To tell you the truth, I’m not really that big of a fan of in-store credit cards, but because the Honeybee and I are extremely disciplined when it comes to our finances and paying off the household credit cards in full at the end of each month, I didn’t really mind. After all, it’s not the first time we’ve decided to take advantage of such a promotion.
Retailer credit cards typically have several potential drawbacks that you should always consider before committing to sign up for one. Here are four of the biggest:
Dubious dispute resolution service. I’ve had a couple of instances in the past where I was stuck with an unsatisfactory service or product that the vendor refused to correct. Thankfully, my general credit card company has been able to resolve the problem each time. You usually get no such benefits with store cards; if you find a problem, you’re on your own.
Increased susceptibility to mailing lists. It’s not uncommon for consumers who sign up for store credit cards to find themselves on marketing mailing lists — and you know what that means: more junk mail.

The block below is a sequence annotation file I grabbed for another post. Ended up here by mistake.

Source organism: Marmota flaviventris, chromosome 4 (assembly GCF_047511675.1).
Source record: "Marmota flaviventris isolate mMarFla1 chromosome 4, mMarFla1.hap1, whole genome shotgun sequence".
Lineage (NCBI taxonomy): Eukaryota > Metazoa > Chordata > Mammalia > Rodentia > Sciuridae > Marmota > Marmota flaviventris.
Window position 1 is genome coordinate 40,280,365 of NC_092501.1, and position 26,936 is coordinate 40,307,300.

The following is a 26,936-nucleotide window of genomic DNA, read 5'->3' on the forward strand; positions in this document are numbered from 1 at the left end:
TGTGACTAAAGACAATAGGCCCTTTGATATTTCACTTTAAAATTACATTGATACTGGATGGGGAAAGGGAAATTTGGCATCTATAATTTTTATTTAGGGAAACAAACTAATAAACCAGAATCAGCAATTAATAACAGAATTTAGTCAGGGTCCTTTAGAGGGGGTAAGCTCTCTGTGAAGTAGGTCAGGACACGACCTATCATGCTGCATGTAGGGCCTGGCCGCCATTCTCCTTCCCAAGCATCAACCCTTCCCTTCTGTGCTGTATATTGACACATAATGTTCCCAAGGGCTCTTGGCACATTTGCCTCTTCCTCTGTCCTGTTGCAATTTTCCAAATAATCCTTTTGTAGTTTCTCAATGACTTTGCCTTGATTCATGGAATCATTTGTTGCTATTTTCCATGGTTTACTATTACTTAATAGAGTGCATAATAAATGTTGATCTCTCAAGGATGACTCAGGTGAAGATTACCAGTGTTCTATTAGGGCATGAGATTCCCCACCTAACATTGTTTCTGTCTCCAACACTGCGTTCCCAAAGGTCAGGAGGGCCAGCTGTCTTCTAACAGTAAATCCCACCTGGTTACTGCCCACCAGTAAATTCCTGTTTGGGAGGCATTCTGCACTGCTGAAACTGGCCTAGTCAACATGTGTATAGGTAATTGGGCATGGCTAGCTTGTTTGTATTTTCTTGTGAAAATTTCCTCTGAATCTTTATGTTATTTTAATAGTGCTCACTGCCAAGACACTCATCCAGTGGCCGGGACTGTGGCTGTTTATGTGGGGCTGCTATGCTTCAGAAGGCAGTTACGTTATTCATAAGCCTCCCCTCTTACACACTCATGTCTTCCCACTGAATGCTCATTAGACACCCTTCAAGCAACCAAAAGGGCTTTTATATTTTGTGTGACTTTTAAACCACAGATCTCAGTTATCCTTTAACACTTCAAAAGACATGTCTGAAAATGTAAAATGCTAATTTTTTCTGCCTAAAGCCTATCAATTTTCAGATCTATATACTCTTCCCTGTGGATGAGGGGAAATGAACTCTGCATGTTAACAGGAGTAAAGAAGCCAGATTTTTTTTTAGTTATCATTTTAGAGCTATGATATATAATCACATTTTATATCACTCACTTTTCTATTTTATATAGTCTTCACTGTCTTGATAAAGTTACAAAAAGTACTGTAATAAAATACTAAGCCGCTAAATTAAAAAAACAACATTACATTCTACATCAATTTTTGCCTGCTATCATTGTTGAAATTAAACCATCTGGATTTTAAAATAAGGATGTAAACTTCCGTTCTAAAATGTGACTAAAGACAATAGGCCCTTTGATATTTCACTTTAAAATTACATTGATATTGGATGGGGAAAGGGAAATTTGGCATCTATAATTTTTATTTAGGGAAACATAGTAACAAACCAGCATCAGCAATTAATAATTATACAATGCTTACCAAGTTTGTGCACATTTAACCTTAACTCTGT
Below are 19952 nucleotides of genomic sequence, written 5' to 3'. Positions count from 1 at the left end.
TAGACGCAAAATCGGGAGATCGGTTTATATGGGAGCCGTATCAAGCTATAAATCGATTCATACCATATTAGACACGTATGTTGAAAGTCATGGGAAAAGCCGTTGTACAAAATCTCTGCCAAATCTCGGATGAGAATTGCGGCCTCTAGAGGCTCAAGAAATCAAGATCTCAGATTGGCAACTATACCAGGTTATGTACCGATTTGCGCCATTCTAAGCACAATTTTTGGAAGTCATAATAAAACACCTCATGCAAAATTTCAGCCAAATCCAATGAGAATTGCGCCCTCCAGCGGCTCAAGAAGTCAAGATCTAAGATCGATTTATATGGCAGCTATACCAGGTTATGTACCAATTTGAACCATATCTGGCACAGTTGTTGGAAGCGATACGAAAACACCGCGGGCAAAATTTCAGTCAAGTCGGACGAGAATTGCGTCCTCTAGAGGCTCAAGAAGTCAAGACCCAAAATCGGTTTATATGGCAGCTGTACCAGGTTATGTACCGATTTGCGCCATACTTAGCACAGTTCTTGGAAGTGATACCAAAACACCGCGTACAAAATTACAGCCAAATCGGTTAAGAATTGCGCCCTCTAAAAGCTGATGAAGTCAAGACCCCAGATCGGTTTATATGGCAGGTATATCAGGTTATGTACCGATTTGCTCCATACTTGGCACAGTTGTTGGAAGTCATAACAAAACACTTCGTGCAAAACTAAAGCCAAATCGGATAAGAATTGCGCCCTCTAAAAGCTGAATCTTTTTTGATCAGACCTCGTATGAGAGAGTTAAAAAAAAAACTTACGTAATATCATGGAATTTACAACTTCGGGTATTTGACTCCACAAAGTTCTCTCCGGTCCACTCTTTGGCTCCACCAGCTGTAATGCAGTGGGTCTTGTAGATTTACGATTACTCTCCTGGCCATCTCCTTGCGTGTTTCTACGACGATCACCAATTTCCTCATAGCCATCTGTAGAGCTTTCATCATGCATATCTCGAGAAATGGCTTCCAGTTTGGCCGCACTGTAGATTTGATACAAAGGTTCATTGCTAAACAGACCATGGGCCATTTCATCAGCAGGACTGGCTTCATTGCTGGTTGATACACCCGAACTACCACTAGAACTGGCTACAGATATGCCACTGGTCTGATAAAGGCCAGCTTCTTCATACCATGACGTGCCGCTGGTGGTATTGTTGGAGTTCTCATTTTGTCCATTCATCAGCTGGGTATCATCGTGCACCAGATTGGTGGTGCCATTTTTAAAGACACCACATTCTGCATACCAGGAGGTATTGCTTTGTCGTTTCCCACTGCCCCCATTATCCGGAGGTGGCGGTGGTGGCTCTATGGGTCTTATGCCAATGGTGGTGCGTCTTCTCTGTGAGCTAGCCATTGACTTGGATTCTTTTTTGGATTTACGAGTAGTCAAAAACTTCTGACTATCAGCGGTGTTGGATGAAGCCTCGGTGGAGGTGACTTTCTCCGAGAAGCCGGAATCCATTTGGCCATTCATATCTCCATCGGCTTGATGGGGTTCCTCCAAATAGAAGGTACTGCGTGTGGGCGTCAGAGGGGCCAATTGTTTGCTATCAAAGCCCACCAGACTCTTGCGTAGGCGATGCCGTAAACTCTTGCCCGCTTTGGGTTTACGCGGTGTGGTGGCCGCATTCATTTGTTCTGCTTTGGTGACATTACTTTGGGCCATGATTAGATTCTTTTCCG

Increased risk of adversely affecting your credit score. This can happen in one of two ways: First, for those with borderline to average credit scores, keep in mind that even one rejection can affect your ability to get future credit. So, if you think you may fall into that category, be sure to request a free credit report before applying for that credit card. Your credit score can also be adversely affected by having too many credit accounts open at one time. With that in mind, if you already have lots of credit cards in your purse or wallet, you may want to think twice before applying.
Higher interest rates. On average, store credit cards tend to have higher interest rates than general purpose credit cards. The Honeybee’s new card has a minimum annual percentage rate of 22.4%. It’s not too hard to find other cards that offer regular less than that — especially if you have excellent credit.
Yes, when you’re at the checkout counter, getting a one-time discount of up to 25% may be tempting. Just make sure you consider all the risks before making the leap, especially if you’re the type who is unable or unwilling to pay off your credit card in full at the end of every month.
Photo Credit: the consumerist